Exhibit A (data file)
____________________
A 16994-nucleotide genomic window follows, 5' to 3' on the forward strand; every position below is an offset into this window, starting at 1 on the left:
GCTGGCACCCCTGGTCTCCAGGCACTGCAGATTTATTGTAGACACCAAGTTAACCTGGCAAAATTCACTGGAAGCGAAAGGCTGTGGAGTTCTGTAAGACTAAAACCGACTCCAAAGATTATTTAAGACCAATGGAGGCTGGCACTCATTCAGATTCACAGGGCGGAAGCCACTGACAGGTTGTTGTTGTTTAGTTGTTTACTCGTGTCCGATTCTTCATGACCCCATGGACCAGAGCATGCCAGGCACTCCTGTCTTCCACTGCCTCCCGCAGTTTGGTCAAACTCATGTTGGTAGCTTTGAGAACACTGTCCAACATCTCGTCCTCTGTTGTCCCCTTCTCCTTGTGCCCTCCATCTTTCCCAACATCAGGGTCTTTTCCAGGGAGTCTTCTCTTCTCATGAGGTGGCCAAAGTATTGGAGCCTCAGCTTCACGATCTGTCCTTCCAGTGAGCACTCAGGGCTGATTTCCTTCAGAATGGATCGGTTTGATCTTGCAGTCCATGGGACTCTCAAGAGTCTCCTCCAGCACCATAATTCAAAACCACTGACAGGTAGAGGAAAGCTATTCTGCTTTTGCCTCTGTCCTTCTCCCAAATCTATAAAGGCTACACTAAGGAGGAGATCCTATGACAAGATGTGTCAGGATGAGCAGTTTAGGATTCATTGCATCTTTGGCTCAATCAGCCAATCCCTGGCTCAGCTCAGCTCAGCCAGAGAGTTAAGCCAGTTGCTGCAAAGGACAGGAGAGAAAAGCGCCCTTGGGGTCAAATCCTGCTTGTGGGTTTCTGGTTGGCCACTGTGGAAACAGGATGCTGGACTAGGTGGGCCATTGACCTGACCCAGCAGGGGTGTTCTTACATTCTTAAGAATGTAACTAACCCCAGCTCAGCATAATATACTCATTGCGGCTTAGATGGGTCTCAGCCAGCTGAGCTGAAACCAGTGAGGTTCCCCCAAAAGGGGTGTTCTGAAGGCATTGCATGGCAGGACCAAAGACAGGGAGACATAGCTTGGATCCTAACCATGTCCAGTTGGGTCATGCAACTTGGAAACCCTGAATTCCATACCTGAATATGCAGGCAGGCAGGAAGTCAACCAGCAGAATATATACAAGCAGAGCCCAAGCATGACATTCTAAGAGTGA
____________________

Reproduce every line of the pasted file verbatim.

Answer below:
A 16994-nucleotide genomic window follows, 5' to 3' on the forward strand; every position below is an offset into this window, starting at 1 on the left:
GCTGGCACCCCTGGTCTCCAGGCACTGCAGATTTATTGTAGACACCAAGTTAACCTGGCAAAATTCACTGGAAGCGAAAGGCTGTGGAGTTCTGTAAGACTAAAACCGACTCCAAAGATTATTTAAGACCAATGGAGGCTGGCACTCATTCAGATTCACAGGGCGGAAGCCACTGACAGGTTGTTGTTGTTTAGTTGTTTACTCGTGTCCGATTCTTCATGACCCCATGGACCAGAGCATGCCAGGCACTCCTGTCTTCCACTGCCTCCCGCAGTTTGGTCAAACTCATGTTGGTAGCTTTGAGAACACTGTCCAACATCTCGTCCTCTGTTGTCCCCTTCTCCTTGTGCCCTCCATCTTTCCCAACATCAGGGTCTTTTCCAGGGAGTCTTCTCTTCTCATGAGGTGGCCAAAGTATTGGAGCCTCAGCTTCACGATCTGTCCTTCCAGTGAGCACTCAGGGCTGATTTCCTTCAGAATGGATCGGTTTGATCTTGCAGTCCATGGGACTCTCAAGAGTCTCCTCCAGCACCATAATTCAAAACCACTGACAGGTAGAGGAAAGCTATTCTGCTTTTGCCTCTGTCCTTCTCCCAAATCTATAAAGGCTACACTAAGGAGGAGATCCTATGACAAGATGTGTCAGGATGAGCAGTTTAGGATTCATTGCATCTTTGGCTCAATCAGCCAATCCCTGGCTCAGCTCAGCTCAGCCAGAGAGTTAAGCCAGTTGCTGCAAAGGACAGGAGAGAAAAGCGCCCTTGGGGTCAAATCCTGCTTGTGGGTTTCTGGTTGGCCACTGTGGAAACAGGATGCTGGACTAGGTGGGCCATTGACCTGACCCAGCAGGGGTGTTCTTACATTCTTAAGAATGTAACTAACCCCAGCTCAGCATAATATACTCATTGCGGCTTAGATGGGTCTCAGCCAGCTGAGCTGAAACCAGTGAGGTTCCCCCAAAAGGGGTGTTCTGAAGGCATTGCATGGCAGGACCAAAGACAGGGAGACATAGCTTGGATCCTAACCATGTCCAGTTGGGTCATGCAACTTGGAAACCCTGAATTCCATACCTGAATATGCAGGCAGGCAGGAAGTCAACCAGCAGAATATATACAAGCAGAGCCCAAGCATGACATTCTAAGAGTGA